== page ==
One of my family’s favorite restaurants is The Cheesecake Factory, or what I like to call “gluttony at its finest.” For those of you familiar with the restaurant, no further explanation is needed. For those who are not, imagine portion sizes that would make a dietitian weep.
Other restaurants harbor a slew of waistline assassins as well, but The Cheesecake Factory is my guilty pleasure. The sight of a burrito the size of a log or a salad bigger than my son’s head titillates in its gustatory possibilities.
That’s How Many Calories?
But according to the Calorie Lab, that log-sized Factory Burrito Grande has 1,839 calories and a heap-load of salt. That chicken Caesar salad the size of my son’s head weighs in at 1,510 calories. Or, if you prefer some old-fashioned chicken and biscuits, it will cost you 2,262 calories and 68 grams of fat. As for desert, how about a 1,549-calorie slice of carrot cake or a 929-calorie slice of white chocolate raspberry truffle cheesecake? Ooh, that one’s sheer heaven.
By the way, the recommended caloric intake for women is 1,800-2,200 calories per day, depending on activity level, and 2,000-2,400 calories per day for males.
In the restaurant’s defense, they do have a terrific SkinnyLicious menu, all entries under 590 calories. I love the black-bean veggie burger. Yummy yummy in my tummy.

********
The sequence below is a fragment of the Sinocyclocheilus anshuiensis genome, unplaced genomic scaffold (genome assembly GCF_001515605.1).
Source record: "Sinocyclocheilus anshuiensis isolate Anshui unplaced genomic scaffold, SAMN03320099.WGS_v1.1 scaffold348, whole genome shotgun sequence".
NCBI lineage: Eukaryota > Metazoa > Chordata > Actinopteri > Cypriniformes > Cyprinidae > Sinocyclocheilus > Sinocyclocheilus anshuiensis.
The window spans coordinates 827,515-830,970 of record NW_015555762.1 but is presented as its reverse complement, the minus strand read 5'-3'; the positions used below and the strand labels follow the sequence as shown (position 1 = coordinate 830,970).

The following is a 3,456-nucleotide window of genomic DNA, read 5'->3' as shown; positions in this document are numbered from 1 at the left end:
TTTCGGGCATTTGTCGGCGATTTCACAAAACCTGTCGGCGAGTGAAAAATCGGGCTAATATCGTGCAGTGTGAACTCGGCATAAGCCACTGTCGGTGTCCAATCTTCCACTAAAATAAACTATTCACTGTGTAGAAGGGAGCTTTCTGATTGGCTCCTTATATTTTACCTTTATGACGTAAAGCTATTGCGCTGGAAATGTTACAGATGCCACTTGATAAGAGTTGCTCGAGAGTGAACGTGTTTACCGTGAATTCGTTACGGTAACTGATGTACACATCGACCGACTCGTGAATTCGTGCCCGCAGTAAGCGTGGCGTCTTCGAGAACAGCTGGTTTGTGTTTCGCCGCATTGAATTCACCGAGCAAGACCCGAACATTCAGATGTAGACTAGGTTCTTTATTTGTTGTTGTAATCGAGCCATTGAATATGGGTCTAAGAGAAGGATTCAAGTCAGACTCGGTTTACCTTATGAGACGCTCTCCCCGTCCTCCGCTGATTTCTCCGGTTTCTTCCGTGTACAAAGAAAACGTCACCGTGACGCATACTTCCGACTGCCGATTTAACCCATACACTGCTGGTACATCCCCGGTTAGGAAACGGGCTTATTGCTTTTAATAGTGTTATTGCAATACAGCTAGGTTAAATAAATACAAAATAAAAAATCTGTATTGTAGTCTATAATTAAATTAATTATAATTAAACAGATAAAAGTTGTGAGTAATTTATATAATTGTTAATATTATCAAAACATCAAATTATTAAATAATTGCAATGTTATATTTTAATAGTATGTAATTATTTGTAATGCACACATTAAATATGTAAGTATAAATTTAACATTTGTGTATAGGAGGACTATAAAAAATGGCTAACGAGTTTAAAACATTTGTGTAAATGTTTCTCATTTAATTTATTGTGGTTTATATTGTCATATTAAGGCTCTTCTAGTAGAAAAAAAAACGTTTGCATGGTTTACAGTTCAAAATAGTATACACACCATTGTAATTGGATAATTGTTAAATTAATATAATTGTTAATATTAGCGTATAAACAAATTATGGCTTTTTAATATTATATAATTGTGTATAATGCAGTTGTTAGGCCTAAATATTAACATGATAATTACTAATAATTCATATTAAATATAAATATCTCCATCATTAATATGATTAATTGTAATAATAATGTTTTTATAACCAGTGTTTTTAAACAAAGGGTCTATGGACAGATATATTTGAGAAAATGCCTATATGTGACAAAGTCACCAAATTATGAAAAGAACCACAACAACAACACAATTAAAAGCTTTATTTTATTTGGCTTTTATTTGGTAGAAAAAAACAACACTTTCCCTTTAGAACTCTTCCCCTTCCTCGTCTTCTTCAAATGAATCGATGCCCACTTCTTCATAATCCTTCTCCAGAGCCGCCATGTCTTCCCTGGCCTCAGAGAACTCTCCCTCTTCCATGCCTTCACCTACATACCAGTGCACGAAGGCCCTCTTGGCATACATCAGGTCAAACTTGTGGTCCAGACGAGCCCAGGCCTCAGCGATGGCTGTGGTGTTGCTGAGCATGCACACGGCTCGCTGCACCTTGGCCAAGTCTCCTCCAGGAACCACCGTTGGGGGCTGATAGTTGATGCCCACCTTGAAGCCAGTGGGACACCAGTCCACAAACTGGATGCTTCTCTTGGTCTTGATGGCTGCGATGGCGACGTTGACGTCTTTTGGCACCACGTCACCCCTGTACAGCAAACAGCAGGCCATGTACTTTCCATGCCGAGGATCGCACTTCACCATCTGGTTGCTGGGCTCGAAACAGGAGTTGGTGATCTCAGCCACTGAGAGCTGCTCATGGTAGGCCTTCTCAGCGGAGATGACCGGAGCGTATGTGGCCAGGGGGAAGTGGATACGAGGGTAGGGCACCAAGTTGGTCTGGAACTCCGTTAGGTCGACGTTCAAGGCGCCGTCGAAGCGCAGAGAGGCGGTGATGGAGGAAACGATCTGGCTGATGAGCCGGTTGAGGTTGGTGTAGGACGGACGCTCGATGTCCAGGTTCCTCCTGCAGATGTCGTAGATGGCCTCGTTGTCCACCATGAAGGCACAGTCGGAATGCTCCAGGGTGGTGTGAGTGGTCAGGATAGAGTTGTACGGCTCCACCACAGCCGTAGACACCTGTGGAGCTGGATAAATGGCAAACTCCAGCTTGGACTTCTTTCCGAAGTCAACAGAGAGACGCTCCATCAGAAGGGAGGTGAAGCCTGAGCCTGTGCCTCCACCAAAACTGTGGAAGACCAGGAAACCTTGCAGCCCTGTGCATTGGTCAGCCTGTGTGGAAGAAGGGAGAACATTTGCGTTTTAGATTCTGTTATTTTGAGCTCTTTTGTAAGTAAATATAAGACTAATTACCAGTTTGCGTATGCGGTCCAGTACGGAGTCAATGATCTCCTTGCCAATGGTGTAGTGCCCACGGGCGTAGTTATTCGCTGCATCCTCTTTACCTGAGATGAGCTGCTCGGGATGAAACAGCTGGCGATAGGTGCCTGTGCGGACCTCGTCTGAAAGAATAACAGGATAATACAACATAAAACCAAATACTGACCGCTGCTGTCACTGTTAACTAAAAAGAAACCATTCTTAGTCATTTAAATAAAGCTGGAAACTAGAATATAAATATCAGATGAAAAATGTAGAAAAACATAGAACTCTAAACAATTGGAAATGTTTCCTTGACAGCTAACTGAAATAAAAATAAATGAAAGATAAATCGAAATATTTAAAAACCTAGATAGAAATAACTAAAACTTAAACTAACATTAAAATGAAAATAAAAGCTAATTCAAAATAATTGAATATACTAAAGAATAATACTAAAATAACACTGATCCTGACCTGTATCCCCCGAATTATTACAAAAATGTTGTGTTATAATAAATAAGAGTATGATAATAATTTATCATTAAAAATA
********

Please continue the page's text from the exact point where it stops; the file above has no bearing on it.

What’s a Consumer to Do?
So does that mean if we eat at The Cheesecake Factory, or any number of other restaurants, we should only choose from the lite menu? Not necessarily, but we should use common sense. If you plan to dine out, balance the rest of your meals that day—and maybe even the next—accordingly. Sharing works, too. Then you can splurge on dessert, because…well…The Cheesecake Factory without dessert? Really?
I believe in moderation. Everything in moderation. Deprivation ultimately backfires. One deserves an occasional meal in an indulgent restaurant as long as it’s balanced with meals at home most days of the week and a conscious calorie acknowledgement.
But be careful. The formula of “calories in equals calories out” is not as simple as it seems. Individual choices do not contribute to health outcomes in a vacuum. The food industry, with its knowledge of just the right combination of fat, sugar, and salt to hook us in and keep us salivating for more, is also responsible. In fact, for an eye-opening discussion of how food manufacturers manipulate these key ingredients to stimulate our appetites and lead us to eat far more than we otherwise would, check out former FDA commissioner David Kessler’s book The End of Overeating. Taking Control of the Insatiable American Appetite. The research impresses.
For more information on dietary guidelines, see health.gov from the U.S. Department of Health and Human Services. Also, for another eye-opening read, see Eat This, Not That: Avoid America’s ‘Scariest’ Restaurant Meals.
All images from Microsoft Clip Art unless otherwise noted.